• You love the house so much you completely lose your Walk  Away Power.

Basically, I believe you allow your inner Free Spirit the upper hand in making your financial decisions without the benefit and balance of input from your inner Nerd.

Consequently, you begin to regress to ostrich status, to that time before budgets, when you would stick your head in the sand and hope everything was going to somehow turn out alright.

Moving away from complacency

There are different paths back to active financial management and better decision-making.

Remember this is nothing more than a course correction for your good ship Home Budget.

As captain, you monitor your progress and regularly tweak your course to keep your craft headed in the right direction.

The typical correction doesn’t require returning to port and beginning again, although there are rare moments when that might the right decision.

Here are five places to start if you have become complacent:

Re-calibrate your perspective on budgeting. If you’ve gone back to thinking about budgets as being more like cod liver oil than peaches and cream, read this for inspiration.

Set yourself up for convenience. If budgeting is a hassle, you will avoid it, so you have to find a system that works for you. Dustin shares about YNAB here, a terrific piece of budgeting software. It’s what my hubbie and I use and enthusiastically recommend. Plus, it’s now free for college students. Hooray for free!

Take on a like-minded mentor who will teach and encourage you. Having someone to call who has walked in your shoes and is now walking the talk is priceless for providing guidance to help you move forward in your financial goals.

Ask someone to be your financial accountability partner. The thought of being transparent about your salary and expenses may make you hyperventilate, but I can’t recommend this enough if you and your spouse have difficulty climbing out of the complacency trap. This person will help you stay on track with your goals, but be sure this person can be trusted with your information. This is not a task to be taken on lightly. We have done it for other couples, and they have told us the accountability was critical to their progress.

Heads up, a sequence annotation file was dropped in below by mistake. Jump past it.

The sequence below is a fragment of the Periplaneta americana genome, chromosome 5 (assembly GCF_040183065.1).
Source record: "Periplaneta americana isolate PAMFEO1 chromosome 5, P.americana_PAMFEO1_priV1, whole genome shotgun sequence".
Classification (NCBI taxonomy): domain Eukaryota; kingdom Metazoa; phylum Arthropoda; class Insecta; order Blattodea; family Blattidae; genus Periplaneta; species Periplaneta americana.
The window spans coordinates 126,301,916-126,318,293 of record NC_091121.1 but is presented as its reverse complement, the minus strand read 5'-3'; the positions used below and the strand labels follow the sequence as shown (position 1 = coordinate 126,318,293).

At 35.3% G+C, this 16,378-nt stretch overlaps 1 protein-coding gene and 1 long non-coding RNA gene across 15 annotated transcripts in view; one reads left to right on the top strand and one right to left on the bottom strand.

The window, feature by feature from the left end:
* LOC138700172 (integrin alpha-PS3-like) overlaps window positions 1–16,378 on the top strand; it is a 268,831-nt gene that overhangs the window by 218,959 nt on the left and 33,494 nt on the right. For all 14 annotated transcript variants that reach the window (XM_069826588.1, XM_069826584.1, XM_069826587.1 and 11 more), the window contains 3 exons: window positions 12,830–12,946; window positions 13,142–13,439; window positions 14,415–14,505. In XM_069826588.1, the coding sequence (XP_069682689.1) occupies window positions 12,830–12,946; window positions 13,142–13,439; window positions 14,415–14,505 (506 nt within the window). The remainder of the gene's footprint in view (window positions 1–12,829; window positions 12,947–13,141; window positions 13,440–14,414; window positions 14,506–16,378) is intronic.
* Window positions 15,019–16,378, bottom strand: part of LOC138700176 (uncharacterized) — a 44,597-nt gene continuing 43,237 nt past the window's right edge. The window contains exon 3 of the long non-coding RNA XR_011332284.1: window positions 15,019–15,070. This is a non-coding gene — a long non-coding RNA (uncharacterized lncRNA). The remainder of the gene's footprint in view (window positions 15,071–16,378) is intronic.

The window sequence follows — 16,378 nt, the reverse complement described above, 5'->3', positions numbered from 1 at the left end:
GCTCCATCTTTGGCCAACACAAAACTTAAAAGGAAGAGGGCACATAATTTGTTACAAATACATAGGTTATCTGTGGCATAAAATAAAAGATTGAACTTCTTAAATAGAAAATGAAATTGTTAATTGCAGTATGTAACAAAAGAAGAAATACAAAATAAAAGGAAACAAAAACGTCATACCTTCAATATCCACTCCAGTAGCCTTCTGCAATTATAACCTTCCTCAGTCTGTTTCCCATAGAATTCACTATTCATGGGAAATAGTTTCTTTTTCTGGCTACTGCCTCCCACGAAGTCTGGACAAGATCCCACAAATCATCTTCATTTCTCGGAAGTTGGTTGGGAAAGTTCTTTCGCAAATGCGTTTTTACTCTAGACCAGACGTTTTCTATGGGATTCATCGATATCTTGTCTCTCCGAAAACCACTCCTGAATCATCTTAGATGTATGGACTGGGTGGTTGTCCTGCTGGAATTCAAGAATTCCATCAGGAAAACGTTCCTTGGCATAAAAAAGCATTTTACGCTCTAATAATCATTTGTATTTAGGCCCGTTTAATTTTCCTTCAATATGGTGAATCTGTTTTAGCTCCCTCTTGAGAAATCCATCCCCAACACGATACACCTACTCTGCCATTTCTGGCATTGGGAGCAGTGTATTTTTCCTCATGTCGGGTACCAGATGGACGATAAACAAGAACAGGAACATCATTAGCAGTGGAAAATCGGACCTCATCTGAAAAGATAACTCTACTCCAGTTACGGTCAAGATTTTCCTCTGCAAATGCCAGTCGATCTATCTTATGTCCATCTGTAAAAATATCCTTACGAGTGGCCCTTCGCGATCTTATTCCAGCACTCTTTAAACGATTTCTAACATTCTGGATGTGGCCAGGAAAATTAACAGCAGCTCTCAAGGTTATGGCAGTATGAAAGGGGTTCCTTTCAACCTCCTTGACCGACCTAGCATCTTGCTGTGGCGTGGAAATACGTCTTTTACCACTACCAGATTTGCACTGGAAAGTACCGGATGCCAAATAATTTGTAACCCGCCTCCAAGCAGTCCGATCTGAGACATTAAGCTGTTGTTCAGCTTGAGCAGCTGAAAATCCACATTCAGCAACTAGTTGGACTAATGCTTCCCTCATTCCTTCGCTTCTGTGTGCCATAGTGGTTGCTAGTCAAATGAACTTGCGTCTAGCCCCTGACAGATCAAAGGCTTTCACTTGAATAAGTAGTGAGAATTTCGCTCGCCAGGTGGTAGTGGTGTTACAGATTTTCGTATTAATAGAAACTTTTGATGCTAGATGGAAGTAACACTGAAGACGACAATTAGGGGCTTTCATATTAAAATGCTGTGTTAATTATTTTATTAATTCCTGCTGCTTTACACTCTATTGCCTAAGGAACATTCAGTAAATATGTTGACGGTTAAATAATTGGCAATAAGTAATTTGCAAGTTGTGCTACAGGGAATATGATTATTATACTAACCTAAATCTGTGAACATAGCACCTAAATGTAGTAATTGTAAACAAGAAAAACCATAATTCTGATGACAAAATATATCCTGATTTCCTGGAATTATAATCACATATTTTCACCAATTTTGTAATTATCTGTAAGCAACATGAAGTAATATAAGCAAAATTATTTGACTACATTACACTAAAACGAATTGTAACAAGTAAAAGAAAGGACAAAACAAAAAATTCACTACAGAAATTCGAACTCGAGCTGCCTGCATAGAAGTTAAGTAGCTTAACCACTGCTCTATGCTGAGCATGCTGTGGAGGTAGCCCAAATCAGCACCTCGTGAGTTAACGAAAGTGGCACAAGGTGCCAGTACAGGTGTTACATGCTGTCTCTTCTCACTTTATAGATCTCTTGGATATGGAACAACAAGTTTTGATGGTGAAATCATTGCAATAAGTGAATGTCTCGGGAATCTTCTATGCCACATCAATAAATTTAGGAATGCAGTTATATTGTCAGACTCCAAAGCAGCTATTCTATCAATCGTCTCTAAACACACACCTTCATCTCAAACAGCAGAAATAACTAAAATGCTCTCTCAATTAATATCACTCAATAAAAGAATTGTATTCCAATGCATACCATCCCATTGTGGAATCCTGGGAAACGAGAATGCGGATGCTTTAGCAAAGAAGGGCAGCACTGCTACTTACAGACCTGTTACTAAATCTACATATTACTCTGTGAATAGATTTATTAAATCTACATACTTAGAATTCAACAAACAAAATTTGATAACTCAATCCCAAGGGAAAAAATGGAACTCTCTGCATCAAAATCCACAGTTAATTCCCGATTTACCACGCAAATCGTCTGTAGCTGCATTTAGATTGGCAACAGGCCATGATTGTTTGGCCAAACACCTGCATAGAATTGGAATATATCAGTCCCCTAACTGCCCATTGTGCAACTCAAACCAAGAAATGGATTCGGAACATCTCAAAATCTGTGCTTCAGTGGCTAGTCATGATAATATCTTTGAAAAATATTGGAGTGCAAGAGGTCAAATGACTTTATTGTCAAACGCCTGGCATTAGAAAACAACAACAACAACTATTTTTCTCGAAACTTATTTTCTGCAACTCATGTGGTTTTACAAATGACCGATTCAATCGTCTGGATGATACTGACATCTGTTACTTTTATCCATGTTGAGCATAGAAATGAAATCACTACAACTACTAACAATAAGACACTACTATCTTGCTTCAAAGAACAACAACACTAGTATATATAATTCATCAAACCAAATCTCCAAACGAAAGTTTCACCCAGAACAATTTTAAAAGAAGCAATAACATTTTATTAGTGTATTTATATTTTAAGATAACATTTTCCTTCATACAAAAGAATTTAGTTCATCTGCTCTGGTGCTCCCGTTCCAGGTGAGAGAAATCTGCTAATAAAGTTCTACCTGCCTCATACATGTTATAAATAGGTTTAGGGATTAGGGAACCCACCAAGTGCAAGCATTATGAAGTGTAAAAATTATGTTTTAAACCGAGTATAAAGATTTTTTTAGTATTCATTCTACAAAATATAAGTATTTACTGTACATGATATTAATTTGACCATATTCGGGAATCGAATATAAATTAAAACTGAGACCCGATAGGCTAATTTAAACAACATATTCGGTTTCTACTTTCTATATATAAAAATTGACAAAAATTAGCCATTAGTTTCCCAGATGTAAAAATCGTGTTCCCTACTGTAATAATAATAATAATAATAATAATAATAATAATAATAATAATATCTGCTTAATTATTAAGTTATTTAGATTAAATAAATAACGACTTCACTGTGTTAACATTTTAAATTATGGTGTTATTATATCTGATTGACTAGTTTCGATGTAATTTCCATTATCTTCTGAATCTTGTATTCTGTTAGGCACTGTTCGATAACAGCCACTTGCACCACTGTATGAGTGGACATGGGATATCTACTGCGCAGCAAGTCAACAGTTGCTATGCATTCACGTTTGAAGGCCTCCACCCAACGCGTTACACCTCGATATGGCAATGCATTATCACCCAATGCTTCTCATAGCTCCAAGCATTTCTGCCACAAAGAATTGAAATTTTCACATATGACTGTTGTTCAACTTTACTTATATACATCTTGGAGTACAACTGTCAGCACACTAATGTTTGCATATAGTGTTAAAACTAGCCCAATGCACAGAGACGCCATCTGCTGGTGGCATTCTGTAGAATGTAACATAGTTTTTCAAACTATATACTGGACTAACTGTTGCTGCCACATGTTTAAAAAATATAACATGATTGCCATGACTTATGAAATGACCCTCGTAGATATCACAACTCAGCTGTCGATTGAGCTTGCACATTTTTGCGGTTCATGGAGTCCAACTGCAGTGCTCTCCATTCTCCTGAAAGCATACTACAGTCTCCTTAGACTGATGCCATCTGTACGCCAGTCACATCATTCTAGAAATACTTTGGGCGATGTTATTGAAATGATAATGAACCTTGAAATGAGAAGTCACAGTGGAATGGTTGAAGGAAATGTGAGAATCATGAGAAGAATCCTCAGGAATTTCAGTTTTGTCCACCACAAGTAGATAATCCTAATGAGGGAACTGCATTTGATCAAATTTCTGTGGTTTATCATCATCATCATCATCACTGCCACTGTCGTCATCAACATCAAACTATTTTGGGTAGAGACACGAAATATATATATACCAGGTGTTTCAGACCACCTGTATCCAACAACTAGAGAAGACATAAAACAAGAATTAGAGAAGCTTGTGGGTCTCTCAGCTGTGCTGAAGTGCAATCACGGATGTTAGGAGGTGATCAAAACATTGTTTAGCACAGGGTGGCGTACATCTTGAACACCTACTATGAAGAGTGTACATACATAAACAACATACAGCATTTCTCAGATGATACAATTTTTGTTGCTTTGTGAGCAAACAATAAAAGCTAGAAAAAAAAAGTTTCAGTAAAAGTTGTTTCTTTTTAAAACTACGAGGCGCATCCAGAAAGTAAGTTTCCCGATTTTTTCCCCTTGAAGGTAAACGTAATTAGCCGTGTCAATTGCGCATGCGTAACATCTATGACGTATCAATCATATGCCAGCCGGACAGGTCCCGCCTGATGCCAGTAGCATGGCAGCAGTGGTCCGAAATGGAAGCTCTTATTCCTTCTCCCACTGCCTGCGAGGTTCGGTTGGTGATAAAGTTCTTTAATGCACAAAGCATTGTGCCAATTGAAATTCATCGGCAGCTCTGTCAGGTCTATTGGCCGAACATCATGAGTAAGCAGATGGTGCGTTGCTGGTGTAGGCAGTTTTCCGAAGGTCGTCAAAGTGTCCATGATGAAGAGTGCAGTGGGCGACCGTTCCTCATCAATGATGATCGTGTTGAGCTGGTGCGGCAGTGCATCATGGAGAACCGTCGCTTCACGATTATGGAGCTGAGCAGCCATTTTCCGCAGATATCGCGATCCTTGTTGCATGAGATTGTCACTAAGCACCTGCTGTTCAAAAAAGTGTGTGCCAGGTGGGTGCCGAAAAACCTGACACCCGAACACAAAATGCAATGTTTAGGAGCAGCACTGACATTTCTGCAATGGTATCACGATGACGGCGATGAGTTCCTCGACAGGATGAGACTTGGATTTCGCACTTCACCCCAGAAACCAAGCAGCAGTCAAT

Find experts to help you determine the true cost of purchases, especially for a home. As painful as it can be to see the cost of a potential purchase like a home spiral out of reach on paper, it is more painful to have the costs pile up, tip over, and bury you in real life.

Make no mistake: Debt freedom is a worthy destination and one that will bring you much joy. Like any journey, however, the better aware and prepared you are, the easier it is to successfully navigate the twists, turns and potential pitfalls.

Comment: What tricks and tips have you used to navigate through the bumps along the way to and beyond debt freedom?

Photo: Marcelo Jannuzzi via Flickr

About the Author

Kim Hall created Too Darn Happy to help you build stronger and more joyful relationships through offerings of fresh perspectives and practical advice. Having been a wife for thirty years and a mom for almost as long to two daughters, she also shares occasional cautionary tales of her own character building life experiences. Kim recently authored her first ebook, Practicing Gratitude and Discovering Joy-Thirty Days to a Happier You. You can connect with Kim on Twitter, Facebook, and Pinterest, too!